- Section 36(1) of the Act provides penalty for manufacturing, packaging, selling, distributing, importing etc., of non-standard packages that shall be punished with fine which may extend to twenty-five thousand rupees, for the second offence, with fine which may extend to fifty thousand rupees and for the subsequent offence, with fine which shall not be less than fifty thousand rupees but which may extend to one lakh rupees or with imprisonment for a term which may extend to one year or with both.
- Section 36(2) of the Act provides punishment for manufacturing or packing or importing any pre-packaged commodity with error in net quantity as may be prescribed. The punishment may be a fine of not less than ten thousand rupees but which may extend to one lakh rupees or with imprisonment for a term which may extend to one year or with both.
- Section 38 of the Act provides penalty for non-registration by importer of weight or measure. The offence is punishable with fine which may extend to twenty five thousand rupees and for the second subsequent offence, with imprisonment for a term which may be extended to six months, or with fine, or with both.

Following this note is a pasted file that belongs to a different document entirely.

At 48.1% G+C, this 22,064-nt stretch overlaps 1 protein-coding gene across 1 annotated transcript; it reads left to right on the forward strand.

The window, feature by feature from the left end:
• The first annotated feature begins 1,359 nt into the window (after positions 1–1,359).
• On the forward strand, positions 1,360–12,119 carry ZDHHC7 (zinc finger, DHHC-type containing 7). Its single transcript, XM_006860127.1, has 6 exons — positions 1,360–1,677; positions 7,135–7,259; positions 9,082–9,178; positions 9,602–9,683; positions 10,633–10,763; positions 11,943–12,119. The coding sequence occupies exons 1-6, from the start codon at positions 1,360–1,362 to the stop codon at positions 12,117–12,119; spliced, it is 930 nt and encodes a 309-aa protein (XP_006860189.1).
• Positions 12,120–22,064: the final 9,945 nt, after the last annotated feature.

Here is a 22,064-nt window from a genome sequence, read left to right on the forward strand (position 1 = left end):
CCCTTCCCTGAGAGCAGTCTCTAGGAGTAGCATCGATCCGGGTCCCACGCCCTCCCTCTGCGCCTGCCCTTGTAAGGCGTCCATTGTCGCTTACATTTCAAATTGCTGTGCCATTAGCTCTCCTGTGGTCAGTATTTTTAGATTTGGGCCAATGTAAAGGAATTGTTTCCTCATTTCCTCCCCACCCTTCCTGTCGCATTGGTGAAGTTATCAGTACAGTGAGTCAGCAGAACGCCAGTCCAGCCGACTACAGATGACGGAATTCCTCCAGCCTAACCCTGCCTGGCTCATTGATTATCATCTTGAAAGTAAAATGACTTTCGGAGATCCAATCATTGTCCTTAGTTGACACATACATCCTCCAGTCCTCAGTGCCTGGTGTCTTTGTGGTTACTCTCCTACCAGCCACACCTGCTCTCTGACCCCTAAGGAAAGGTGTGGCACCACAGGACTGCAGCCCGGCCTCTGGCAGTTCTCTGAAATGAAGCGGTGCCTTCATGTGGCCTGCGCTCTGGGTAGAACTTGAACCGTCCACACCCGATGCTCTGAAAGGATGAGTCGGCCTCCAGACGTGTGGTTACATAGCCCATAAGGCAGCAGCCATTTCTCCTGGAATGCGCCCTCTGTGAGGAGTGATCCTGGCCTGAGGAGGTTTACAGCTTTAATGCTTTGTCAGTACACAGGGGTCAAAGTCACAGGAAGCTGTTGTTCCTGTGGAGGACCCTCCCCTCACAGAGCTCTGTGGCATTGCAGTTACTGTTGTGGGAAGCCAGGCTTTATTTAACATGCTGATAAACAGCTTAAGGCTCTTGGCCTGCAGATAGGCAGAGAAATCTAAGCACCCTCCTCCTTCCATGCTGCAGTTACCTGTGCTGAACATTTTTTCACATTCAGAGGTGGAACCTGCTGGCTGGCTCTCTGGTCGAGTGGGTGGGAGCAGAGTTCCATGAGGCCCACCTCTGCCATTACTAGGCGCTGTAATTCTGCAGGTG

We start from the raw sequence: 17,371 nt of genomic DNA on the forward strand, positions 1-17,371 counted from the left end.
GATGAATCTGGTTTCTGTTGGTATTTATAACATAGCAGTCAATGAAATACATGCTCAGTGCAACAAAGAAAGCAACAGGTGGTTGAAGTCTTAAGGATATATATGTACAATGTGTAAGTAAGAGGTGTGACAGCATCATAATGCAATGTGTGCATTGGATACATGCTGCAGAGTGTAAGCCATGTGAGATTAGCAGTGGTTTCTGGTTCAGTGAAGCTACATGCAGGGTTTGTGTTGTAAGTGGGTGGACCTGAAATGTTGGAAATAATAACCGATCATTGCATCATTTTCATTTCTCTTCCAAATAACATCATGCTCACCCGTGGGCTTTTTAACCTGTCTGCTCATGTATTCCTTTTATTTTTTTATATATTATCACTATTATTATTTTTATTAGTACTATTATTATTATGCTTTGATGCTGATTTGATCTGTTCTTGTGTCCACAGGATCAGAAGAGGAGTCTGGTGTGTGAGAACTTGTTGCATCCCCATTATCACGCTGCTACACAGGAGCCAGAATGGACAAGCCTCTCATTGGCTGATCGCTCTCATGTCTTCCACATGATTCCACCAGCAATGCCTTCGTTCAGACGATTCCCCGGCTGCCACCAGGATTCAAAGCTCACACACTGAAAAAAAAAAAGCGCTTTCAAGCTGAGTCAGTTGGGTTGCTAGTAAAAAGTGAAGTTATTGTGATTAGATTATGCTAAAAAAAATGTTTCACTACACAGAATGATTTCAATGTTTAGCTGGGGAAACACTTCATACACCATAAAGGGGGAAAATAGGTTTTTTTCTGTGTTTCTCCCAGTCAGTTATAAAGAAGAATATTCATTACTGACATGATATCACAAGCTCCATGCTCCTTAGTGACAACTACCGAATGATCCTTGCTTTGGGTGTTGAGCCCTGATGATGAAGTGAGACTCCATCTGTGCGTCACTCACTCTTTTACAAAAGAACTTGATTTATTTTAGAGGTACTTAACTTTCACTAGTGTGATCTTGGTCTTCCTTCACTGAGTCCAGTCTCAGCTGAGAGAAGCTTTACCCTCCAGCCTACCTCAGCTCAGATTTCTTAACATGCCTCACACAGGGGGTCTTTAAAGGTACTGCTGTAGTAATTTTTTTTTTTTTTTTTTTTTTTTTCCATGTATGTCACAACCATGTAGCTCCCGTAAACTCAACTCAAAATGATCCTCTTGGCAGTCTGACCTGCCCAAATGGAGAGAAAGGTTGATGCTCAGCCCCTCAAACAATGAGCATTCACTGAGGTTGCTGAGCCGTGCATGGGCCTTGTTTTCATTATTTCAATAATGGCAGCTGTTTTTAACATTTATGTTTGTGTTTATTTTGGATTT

- Regulation 32 of the Rules imposes penalty on the manufacturer, packer or importer of the commodities for non-registration under the provisions of the Rules or contravention of any other Rules
Compounding of Offences
Section 48 of the Act provides that some offenses may be compounded either before or after the institution of a prosecution on payment of a prescribed sum. However, no offence can be compounded if the same offence or a similar offence has been committed earlier by the person within three years of date of first offence which was compounded.
Offences by Companies
Companies must nominate a person who will be held responsible for the conduct of the company and communicate the same to the Director of Legal Metrology or the concerned controller. When no person is nominated then the person in charge or responsible for the operations of the company are held responsible. The company may be directed by the Court to publish its name along with the offence committed in the newspaper at their own cost.
Appeals can be filed to the next higher authority against all decisions or orders of an officer of legal Metrology within 60 days from the day of the passing of the order or decision.
 Section 2(g) of Legal Metrology Act, 2009.
The content of this article is intended to provide a general guide to the subject matter. Specialist advice should be sought about your specific circumstances.